The ball has landed in the Senate’s court. It was up to the Democratic majority to construct a bill that would be acceptable to the Republican-controlled House. On Saturday afternoon, however, the ball was forced out of bounds. Forty-three Republican senators wrote to Reid announcing they would not vote for the bill, meaning the legislation as it stands won’t make it out of the Senate. And the minority leader, Mitch McConnell (R-Ky.), said he would only negotiate with the president. Meanwhile, the House went ahead and voted on the Reid plan — even though the Senate has not — and rejected it by 173-246.

In the Senate, Reid is three votes short of the 60-vote super-majority insisted upon by the Republicans. The majority leader will have to either wheedle those votes from the Republican minority or convince them to vote with a simple majority. He does have one slim ray of hope: four Republican moderates didn’t sign the letter. One of them, Sen. Scott Brown (R-Mass.), said on Friday that he could vote on Reid’s plan as it stands.

With Tuesday’s sword of Damocles hanging over Congress and the nation, McConnell and Boehner held a news conference Saturday afternoon in which the Senate minority leader said that he believed the president was now fully engaged in the debate and that he believed a solution could be reached. “I’m confident and optimistic that we’re going to get an agreement in the very near future and resolve this crisis in the best interests of the American people,” McConnell said. Meanwhile, Reid and the House minority leader, Nancy Pelosi, were meeting with the president at the White House. After that meeting, Reid said the were no closer to a deal.

What got people at least talking again? No one has said specifically, but one theory has it that troops in Afghanistan may have jolted the politicians into action when they asked Adm. Mike Mullen if they would be paid if a deal isn’t reached on the debt ceiling. “I actually don’t know the answer to that question,” said Mullen, chairman of the Joint Chiefs of Staff. He added: “I have confidence that at some point in time, whatever compensation you are owed, you will be given.”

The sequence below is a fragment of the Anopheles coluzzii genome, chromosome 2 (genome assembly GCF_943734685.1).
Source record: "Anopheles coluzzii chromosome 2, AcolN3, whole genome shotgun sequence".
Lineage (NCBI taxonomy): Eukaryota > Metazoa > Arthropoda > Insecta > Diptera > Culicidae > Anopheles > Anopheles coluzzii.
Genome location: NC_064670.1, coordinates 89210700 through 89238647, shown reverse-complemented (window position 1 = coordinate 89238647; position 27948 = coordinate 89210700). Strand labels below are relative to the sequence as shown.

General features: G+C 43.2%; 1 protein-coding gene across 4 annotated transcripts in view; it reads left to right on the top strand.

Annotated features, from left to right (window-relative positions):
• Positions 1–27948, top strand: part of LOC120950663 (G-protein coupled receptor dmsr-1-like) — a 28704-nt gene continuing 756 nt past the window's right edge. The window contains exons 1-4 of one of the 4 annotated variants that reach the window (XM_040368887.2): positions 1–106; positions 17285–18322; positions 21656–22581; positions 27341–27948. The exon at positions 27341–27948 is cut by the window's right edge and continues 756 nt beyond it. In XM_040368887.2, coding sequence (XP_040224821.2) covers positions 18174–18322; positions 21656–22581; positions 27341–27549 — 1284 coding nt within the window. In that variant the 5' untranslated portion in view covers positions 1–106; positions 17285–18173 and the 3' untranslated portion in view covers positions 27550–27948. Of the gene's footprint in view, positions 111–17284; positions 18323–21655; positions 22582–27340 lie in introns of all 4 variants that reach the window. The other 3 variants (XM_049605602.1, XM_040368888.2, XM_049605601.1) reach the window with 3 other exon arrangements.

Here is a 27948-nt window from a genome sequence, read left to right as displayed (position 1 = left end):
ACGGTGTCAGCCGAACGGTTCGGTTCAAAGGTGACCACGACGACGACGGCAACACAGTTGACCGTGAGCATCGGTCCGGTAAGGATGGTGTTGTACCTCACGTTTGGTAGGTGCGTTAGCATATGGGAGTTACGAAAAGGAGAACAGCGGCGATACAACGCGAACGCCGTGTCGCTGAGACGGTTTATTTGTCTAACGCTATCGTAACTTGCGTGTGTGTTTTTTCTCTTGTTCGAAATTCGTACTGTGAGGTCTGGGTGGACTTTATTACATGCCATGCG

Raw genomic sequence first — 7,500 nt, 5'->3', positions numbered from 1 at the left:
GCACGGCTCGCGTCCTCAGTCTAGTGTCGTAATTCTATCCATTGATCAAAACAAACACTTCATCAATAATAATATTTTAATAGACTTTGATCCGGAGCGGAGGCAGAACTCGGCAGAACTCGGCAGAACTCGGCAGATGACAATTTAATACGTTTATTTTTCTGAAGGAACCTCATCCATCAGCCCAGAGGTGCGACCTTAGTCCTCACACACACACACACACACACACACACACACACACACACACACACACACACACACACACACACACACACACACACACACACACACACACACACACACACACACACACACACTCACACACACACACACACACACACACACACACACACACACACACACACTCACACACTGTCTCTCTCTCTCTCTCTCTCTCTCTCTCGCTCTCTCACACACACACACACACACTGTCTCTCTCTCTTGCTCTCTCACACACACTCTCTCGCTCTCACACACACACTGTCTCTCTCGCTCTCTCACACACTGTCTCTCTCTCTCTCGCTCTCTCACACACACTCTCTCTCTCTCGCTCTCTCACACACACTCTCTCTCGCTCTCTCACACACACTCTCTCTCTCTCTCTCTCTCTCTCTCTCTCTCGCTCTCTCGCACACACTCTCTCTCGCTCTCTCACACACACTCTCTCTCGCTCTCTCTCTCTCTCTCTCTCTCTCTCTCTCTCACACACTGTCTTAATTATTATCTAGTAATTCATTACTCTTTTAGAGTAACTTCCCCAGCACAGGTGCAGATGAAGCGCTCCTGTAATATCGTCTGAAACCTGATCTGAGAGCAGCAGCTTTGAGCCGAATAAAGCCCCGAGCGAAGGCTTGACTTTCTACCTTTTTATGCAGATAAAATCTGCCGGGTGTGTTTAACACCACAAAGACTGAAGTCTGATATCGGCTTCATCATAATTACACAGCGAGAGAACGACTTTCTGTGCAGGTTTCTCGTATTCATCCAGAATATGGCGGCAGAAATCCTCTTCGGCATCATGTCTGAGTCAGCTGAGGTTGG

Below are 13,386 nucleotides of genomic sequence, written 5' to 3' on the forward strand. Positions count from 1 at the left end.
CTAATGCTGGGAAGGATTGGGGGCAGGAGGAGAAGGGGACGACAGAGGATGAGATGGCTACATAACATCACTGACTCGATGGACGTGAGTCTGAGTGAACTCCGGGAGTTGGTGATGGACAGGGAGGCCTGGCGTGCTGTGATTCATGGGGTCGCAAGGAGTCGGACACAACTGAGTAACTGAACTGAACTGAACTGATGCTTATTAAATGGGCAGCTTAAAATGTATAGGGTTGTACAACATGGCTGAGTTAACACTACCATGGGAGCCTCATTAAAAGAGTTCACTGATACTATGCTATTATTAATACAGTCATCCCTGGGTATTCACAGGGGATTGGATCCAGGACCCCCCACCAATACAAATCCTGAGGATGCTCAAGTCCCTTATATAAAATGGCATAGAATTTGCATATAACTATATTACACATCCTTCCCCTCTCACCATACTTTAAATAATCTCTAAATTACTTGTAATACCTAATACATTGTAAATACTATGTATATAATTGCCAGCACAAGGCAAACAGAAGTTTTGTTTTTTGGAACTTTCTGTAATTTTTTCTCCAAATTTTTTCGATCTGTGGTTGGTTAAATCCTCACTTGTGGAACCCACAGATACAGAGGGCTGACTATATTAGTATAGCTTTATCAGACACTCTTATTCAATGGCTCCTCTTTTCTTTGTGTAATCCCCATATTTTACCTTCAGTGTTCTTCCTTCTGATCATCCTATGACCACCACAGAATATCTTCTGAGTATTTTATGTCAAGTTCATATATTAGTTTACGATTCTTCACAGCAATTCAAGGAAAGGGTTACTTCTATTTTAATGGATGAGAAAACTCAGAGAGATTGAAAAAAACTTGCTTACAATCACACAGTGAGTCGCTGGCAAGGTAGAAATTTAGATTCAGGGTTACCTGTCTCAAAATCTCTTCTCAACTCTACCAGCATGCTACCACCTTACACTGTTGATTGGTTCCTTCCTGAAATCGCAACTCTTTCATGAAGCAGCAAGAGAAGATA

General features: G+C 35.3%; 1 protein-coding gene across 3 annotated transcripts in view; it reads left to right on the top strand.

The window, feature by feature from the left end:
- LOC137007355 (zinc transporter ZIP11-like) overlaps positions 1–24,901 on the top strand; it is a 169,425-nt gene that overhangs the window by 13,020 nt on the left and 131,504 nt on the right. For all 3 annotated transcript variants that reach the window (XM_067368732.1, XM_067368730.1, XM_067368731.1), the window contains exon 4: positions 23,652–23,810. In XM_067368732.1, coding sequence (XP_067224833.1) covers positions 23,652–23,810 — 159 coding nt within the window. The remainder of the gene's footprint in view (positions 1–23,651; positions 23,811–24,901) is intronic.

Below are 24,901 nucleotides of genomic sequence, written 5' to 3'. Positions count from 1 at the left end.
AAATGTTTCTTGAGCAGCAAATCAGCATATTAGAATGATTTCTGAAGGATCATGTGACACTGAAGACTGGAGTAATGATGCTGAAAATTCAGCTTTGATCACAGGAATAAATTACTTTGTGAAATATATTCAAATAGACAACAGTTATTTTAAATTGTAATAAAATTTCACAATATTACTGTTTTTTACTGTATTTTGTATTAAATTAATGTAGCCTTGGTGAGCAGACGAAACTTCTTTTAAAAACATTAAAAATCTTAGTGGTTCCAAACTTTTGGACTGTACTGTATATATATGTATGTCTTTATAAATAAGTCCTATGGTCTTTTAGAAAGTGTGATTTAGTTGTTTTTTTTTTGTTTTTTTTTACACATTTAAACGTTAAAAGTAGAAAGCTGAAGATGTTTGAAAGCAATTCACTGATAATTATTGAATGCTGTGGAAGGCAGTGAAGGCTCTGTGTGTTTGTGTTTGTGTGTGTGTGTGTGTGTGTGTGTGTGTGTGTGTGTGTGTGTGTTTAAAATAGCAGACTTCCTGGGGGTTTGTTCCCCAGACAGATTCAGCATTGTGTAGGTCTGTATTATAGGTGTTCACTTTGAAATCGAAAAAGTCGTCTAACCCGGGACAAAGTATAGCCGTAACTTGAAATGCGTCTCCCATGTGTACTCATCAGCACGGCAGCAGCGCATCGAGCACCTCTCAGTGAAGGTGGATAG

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  • Claude July 31, 2011 at 11:25 am

    Some say they should just lock the doors until the Congress can come to an agreement. I think they should do it while the Congressmen are out to lunch. Replace them temporarily with a mob of macaques to get the deal together and the whole thing will go much smoother.

  • Harvey Meer July 30, 2011 at 8:53 pm

    I think the should be an educational qualification to be a legislator just like we have for doctors, plumbers or electricians. What we see here is uneducated Congressmen voting on an economic issue and more interested in idelogical purity than governance in the best iterest of the country.

  • Clarine Gardner July 30, 2011 at 6:39 pm

    With all the “ONE PERCENT”, big time baseball, football, basketball players with all this money they make and the wealthy like johnson & johnson, bill gates, proctor and gamble, warren buffet, hiltons, those who have many mansions and vacation homes that they can only live in one at a time…
    Stop taking from those who barely have. Haven’t enough been taken already throughout the years? Now you want to take what is left that most depend on to survive-the entitlements, programs for the youth to keep them of the dangerous streets..what if it were your child. What if your family depended on the entitlements every month and your parents were receiving social security checks that helped pay for their needs or your family was one that relied on govt entitlements to keep a roof over head and food on the table? No you don’t think about the rest of the country because you have way more than enough…..Stop the excessive spending and tax the RICH! Question does America tax other countries that business is done with? Just wondering.